Articles | Volume 14, issue 22
Research article
28 Nov 2014
Research article |  | 28 Nov 2014

The thermodynamic structure of summer Arctic stratocumulus and the dynamic coupling to the surface

G. Sotiropoulou, J. Sedlar, M. Tjernström, M. D. Shupe, I. M. Brooks, and P. O. G. Persson

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Revised manuscript accepted for ACP
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Cited articles

ACIA: Impacts of a warming Arctic: Arctic Climate Impact Assessment, Cambridge University Press, 2005.
Andreas, E. L., Claffey, K. J., and Makshtas, A. P.: Low-level atmospheric jets and inversions over the western Weddell Sea, Bound. Lay. Meteorol., 97, 459–486,, 2000.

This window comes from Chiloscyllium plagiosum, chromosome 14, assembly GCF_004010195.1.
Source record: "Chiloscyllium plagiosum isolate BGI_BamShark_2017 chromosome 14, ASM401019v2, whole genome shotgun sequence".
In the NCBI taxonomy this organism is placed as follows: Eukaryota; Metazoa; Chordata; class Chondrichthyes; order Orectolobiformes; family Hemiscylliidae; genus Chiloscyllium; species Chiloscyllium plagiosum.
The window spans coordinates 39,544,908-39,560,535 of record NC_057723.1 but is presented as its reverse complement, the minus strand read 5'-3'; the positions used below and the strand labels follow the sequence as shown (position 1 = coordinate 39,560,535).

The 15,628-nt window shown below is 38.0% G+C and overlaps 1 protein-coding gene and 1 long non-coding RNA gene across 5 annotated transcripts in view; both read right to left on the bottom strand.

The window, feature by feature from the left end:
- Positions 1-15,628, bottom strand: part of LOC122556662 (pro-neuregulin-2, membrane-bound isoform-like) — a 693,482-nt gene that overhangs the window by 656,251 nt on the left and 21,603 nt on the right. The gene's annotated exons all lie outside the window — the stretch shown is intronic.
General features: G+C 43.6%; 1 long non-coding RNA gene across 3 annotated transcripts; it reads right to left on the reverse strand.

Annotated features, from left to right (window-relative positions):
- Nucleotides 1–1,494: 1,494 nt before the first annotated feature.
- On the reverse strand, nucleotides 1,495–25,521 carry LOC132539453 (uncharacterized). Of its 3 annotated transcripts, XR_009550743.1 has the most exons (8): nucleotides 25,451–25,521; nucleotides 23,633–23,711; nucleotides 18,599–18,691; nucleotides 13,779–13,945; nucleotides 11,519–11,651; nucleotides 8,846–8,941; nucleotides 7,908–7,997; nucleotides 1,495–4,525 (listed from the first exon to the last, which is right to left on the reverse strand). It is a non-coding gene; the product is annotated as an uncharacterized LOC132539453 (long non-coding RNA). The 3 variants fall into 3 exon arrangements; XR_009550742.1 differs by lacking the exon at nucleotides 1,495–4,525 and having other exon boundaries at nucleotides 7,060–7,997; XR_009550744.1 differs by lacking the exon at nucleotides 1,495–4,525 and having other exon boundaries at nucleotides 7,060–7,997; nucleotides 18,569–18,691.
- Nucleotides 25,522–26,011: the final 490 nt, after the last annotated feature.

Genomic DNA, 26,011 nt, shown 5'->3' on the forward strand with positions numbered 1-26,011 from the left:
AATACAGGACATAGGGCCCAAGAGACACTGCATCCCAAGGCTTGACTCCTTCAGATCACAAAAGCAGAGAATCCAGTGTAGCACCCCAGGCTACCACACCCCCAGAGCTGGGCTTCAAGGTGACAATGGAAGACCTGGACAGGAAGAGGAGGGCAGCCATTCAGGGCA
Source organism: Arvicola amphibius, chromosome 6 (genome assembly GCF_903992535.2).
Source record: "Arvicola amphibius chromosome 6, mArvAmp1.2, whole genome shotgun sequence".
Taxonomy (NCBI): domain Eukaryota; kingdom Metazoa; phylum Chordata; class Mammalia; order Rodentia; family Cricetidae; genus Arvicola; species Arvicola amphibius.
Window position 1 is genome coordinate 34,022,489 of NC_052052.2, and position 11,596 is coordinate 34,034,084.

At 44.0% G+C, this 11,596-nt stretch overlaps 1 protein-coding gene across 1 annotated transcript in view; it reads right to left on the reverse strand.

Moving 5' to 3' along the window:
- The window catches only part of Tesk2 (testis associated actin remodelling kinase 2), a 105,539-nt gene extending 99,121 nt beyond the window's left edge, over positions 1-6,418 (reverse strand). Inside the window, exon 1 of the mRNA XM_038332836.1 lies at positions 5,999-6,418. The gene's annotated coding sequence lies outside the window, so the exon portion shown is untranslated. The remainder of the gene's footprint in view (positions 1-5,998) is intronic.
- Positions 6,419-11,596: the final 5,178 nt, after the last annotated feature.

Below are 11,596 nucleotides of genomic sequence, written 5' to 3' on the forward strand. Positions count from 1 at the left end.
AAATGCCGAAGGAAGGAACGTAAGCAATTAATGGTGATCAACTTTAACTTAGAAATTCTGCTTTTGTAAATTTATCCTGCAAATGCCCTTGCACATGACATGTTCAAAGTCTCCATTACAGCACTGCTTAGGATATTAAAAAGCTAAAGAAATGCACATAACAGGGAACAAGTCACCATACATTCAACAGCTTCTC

Andreas, E. L., Jordan, R. E., and Makshtas, A. P.: Parameterizing turbulent exchange over sea ice: the ice station weddell results, Bound. Lay. Meteorol., 114, 439–460,, 2005.
Bigg, E. K. and Leck, C.: Cloud-active particles over the central Arctic Ocean, J. Geophys. Res., 106, 32155–32166,, 2001.
Bintanja, R., van der Linden, E., and Hazeleger, W.: Boundary layer stability and Arctic climate change: A feedback study using EC-Earth, Clim. Dynam., 39, 2659–2673,, 2012.
Short summary
During ASCOS, clouds are more frequently decoupled from the surface than coupled to it; when coupling occurs it is primary driven by the cloud. Decoupled clouds have a bimodal structure; they are either weakly or strongly decoupled from the surface; the enhancement of the decoupling is possibly due to sublimation of precipitation. Stable clouds (no cloud-driven mixing) are also observed; those are optically thin, often single-phase liquid, with no or negligible precipitation (e.g. fog).
Final-revised paper